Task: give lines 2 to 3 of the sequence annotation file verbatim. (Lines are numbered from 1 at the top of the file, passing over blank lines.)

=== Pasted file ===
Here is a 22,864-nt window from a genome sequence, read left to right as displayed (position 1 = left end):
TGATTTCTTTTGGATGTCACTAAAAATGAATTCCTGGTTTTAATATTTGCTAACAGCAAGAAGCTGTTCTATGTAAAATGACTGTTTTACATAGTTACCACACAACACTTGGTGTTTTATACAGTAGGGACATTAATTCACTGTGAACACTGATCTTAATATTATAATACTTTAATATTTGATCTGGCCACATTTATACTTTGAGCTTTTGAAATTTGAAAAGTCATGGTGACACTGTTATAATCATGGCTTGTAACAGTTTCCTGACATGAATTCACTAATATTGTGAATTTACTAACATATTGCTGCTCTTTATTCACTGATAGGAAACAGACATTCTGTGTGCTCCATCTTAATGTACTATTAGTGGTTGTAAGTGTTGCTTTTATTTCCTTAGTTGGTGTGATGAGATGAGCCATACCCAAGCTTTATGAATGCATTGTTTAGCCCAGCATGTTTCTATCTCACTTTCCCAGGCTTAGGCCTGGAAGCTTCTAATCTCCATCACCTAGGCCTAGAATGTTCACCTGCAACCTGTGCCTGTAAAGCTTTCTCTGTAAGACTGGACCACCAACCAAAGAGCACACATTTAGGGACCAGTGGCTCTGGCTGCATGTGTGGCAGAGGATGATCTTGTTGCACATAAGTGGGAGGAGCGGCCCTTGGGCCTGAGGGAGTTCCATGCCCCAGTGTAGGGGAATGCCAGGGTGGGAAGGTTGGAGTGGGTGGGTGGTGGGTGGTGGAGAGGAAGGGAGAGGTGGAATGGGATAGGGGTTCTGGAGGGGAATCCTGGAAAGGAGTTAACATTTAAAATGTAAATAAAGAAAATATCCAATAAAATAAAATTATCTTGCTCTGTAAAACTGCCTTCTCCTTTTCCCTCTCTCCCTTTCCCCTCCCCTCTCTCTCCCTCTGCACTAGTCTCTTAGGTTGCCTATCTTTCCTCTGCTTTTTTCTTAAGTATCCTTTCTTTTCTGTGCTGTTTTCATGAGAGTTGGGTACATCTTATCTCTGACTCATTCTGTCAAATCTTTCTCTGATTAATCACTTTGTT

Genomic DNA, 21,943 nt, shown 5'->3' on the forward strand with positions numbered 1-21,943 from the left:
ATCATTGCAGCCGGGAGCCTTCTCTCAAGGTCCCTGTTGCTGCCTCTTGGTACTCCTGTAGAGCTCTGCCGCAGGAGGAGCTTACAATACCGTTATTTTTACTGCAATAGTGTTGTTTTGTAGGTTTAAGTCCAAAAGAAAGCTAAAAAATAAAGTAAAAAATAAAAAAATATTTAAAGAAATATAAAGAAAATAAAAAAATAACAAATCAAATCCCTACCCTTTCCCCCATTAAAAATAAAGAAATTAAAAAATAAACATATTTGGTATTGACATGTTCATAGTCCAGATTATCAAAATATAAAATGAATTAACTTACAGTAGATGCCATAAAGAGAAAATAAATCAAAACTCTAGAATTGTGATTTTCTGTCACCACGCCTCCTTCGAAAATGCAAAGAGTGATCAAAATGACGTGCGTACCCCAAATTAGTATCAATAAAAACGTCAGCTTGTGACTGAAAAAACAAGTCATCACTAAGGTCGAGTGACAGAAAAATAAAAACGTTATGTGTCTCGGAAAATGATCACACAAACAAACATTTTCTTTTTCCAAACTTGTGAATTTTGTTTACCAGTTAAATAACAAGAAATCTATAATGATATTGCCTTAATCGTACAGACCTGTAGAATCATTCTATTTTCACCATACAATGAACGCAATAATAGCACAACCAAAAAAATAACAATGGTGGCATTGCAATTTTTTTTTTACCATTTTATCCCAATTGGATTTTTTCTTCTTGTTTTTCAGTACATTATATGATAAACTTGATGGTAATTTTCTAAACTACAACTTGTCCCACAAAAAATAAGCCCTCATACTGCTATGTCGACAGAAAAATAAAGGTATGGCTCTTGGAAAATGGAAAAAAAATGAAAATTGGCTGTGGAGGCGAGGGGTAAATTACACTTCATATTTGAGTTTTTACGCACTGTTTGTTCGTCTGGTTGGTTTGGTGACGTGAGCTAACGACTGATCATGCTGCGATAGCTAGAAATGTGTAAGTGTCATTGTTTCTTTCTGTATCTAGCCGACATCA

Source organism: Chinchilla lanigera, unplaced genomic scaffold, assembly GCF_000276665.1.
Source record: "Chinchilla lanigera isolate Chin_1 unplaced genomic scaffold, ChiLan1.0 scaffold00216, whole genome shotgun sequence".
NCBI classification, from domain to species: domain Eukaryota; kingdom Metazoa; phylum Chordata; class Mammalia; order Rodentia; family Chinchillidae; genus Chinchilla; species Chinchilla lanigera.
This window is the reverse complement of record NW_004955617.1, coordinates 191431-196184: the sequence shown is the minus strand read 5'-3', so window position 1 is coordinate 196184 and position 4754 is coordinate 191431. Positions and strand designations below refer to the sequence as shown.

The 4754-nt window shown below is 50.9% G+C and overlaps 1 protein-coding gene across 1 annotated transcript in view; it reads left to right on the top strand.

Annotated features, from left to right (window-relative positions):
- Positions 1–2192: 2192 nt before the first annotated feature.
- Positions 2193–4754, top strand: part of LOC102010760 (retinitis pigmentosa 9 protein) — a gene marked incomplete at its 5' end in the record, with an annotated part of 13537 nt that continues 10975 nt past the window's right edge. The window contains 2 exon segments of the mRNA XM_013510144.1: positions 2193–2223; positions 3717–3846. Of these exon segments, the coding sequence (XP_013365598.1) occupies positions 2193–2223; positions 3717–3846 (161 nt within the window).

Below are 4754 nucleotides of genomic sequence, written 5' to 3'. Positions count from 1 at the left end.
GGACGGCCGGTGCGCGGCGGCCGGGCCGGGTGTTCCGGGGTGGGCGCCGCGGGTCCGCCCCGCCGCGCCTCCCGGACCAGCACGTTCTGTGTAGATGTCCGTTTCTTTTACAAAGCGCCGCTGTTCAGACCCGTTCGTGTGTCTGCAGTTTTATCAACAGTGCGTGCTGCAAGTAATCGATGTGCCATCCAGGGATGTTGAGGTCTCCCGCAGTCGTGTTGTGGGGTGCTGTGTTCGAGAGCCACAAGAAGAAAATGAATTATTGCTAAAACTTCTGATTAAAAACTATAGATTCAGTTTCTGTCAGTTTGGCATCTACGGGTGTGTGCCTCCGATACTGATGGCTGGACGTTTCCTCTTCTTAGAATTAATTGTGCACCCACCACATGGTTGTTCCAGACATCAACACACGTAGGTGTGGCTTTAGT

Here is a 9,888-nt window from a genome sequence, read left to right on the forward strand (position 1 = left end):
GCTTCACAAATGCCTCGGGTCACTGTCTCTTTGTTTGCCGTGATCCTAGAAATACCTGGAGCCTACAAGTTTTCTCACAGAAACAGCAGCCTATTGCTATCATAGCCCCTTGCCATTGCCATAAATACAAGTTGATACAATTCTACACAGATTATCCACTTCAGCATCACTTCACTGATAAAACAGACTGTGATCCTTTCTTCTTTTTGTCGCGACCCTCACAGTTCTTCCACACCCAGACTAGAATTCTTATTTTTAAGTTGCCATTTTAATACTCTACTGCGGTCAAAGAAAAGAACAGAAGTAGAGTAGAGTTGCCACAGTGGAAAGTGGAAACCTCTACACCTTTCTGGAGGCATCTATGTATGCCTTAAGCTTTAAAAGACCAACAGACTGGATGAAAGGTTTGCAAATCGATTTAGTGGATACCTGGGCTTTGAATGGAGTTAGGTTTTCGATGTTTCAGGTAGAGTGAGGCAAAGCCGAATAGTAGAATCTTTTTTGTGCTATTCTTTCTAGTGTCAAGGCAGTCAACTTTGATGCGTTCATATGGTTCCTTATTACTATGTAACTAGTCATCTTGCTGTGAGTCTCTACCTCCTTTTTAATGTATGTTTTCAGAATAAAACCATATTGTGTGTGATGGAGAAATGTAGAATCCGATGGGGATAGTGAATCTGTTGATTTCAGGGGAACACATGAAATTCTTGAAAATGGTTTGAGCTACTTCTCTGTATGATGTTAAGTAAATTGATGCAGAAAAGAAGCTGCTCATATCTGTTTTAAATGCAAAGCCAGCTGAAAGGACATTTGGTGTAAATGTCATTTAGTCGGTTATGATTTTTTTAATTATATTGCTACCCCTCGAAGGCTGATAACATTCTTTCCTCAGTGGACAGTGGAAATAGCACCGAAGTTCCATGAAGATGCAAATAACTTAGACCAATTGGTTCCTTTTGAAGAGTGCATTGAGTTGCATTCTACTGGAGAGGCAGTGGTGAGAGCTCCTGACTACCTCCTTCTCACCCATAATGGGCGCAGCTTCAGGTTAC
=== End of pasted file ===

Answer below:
TGATTTCTTTTGGATGTCACTAAAAATGAATTCCTGGTTTTAATATTTGCTAACAGCAAGAAGCTGTTCTATGTAAAATGACTGTTTTACATAGTTACCACACAACACTTGGTGTTTTATACAGTAGGGACATTAATTCACTGTGAACACTGATCTTAATATTATAATACTTTAATATTTGATCTGGCCACATTTATACTTTGAGCTTTTGAAATTTGAAAAGTCATGGTGACACTGTTATAATCATGGCTTGTAACAGTTTCCTGACATGAATTCACTAATATTGTGAATTTACTAACATATTGCTGCTCTTTATTCACTGATAGGAAACAGACATTCTGTGTGCTCCATCTTAATGTACTATTAGTGGTTGTAAGTGTTGCTTTTATTTCCTTAGTTGGTGTGATGAGATGAGCCATACCCAAGCTTTATGAATGCATTGTTTAGCCCAGCATGTTTCTATCTCACTTTCCCAGGCTTAGGCCTGGAAGCTTCTAATCTCCATCACCTAGGCCTAGAATGTTCACCTGCAACCTGTGCCTGTAAAGCTTTCTCTGTAAGACTGGACCACCAACCAAAGAGCACACATTTAGGGACCAGTGGCTCTGGCTGCATGTGTGGCAGAGGATGATCTTGTTGCACATAAGTGGGAGGAGCGGCCCTTGGGCCTGAGGGAGTTCCATGCCCCAGTGTAGGGGAATGCCAGGGTGGGAAGGTTGGAGTGGGTGGGTGGTGGGTGGTGGAGAGGAAGGGAGAGGTGGAATGGGATAGGGGTTCTGGAGGGGAATCCTGGAAAGGAGTTAACATTTAAAATGTAAATAAAGAAAATATCCAATAAAATAAAATTATCTTGCTCTGTAAAACTGCCTTCTCCTTTTCCCTCTCTCCCTTTCCCCTCCCCTCTCTCTCCCTCTGCACTAGTCTCTTAGGTTGCCTATCTTTCCTCTGCTTTTTTCTTAAGTATCCTTTCTTTTCTGTGCTGTTTTCATGAGAGTTGGGTACATCTTATCTCTGACTCATTCTGTCAAATCTTTCTCTGATTAATCACTTTGTT

Genomic DNA, 21,943 nt, shown 5'->3' on the forward strand with positions numbered 1-21,943 from the left: